Donald Trump has appeared to deny that he referred to immigrants from Africa and Haiti as coming from “s—hole” countries after reports of the remark led to widespread condemnation.
“The language used by me at the DACA meeting was tough, but this was not the language used,” he tweeted on Friday morning.
It came after the United Nations human rights office decried the remarks – which were reported by the Washington Post – as “racist”.
In an extraordinary rebuke, UN human rights spokesman Rupert Colville told a Geneva news briefing on Friday morning that the US president’s alleged comments “encouraged racism and xenophobia”.
“These are shocking and shameful comments from the President of the United States. There is no other word one can use but ‘racist’,” Mr Colville said.
“You cannot dismiss entire countries and continents as ‘s—holes’, whose entire populations, who are not white, are therefore not welcome,” he added.
The issue was more than “vulgar language”, Mr Colville said.
“It’s about opening the door to humanity’s worst side, about validating and encouraging racism and xenophobia that will potentially disrupt and destroy lives of many people.”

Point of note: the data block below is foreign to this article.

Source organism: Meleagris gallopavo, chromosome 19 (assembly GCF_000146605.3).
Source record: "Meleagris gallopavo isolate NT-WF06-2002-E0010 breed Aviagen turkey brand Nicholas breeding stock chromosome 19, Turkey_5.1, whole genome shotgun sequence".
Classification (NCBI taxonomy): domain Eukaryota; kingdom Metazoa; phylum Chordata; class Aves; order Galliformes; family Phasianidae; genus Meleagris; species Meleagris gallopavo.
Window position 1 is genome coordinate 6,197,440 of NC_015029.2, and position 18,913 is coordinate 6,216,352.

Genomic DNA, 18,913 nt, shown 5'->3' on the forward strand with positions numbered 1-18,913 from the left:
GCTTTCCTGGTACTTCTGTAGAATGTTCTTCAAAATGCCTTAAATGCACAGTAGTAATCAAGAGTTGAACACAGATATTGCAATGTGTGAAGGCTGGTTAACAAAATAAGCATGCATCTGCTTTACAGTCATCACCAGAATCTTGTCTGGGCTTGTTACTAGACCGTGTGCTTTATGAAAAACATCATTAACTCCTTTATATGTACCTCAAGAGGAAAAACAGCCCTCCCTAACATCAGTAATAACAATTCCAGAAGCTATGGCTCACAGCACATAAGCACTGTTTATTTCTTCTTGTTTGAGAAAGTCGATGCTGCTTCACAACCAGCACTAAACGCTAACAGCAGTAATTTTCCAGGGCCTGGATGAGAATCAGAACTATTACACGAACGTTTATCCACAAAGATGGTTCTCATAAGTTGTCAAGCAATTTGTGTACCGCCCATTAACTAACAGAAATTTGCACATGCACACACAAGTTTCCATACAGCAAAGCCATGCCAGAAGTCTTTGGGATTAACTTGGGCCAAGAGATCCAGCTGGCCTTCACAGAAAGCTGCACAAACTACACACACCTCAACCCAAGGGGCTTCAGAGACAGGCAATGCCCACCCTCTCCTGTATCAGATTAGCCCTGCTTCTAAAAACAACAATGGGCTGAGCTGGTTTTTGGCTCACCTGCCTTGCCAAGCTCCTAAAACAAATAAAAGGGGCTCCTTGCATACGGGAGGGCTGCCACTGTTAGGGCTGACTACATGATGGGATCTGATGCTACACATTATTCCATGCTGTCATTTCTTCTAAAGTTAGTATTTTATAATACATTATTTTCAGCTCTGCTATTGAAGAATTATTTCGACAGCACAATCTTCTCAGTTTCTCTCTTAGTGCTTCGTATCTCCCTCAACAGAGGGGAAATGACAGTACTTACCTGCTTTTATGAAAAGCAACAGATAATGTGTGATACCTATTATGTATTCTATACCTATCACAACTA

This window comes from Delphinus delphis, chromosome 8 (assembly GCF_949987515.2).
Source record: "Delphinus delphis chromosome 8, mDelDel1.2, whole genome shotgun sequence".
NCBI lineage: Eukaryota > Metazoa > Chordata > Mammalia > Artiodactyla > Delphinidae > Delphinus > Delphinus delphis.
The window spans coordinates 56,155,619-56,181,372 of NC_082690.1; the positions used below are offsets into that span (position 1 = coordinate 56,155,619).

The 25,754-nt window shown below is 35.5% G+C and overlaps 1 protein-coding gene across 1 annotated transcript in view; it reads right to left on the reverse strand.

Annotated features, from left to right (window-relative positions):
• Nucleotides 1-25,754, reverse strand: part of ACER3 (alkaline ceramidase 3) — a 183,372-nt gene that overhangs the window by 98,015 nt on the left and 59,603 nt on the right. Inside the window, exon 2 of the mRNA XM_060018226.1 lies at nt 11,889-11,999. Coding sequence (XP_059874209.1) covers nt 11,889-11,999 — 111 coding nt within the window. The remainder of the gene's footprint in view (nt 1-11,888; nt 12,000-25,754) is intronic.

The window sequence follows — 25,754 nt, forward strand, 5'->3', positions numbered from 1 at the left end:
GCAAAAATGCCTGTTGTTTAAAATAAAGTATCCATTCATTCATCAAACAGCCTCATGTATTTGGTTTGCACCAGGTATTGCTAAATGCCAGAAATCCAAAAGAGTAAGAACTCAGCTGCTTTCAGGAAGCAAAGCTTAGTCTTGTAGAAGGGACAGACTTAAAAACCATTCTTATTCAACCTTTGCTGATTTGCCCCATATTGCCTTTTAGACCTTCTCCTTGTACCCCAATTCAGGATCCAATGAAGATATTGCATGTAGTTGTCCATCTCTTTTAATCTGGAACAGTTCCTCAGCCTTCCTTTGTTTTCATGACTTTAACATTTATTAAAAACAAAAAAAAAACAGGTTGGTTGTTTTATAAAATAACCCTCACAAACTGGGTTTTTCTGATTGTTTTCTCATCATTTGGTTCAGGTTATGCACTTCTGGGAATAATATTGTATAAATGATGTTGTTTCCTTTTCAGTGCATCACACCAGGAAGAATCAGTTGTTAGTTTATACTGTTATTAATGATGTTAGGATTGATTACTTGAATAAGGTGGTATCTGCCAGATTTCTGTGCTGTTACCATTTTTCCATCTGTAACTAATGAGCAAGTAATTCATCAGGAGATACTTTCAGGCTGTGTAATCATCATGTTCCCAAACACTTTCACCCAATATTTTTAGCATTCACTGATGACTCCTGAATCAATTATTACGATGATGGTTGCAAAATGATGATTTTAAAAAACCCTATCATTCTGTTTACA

Mr Trump had also failed to clearly condemn the “anti-Semitic and racist actions of white supremacists in Charlottesville” at a rally in Virginia last August, Mr Colville said
Mr Trump convened Thursday’s meeting at the White House to discuss reforming immigration policy, and one of the politicians inside the Oval Office suggested that a deal could be reached if Mr Trump agreed to restore protection for immigrants from Haiti, El Salvador and African countries.
“Why are we having all these people from s—hole countries come here?” the president responded, according to two people who spoke to The Washington Post. The paper said he was referring to African countries and Haiti.
He then reportedly suggested that the United States should instead bring more people from countries like Norway, whose prime minister he met on Wednesday.
The White House earlier issued a statement saying Mr Trump supports immigration policies that welcome “those who can contribute to our society.”
His remarks reportedly left the assembled politicians “taken aback”, the paper said, with Lindsey Graham, the Republican senator for South Carolina, and Richard Durbin, Democratic senator for Illinois, among those in the room.
The two were reportedly surprised to be joined by immigration hardliners Bob Goodlatte, a Republican congressman for Virginia, and Tom Cotton, senator for Arkansas.
The meeting was impromptu and came after phone calls on Thursday morning, Capitol Hill aides said.
They had raised the issue of reducing the visa lottery, and restoring protections for countries that have been removed from the temporary protected status programme, in return for an additional $1.5 billion for a border wall.
Asked about the remarks, White House spokesman Raj Shah said:
“Certain Washington politicians choose to fight for foreign countries, but President Trump will always fight for the American people,” he said.
However, the president’s reported language was widely condemned.
“Racist,” tweeted Democratic Congresswoman Kathleen Rice after Thursday’s story broke.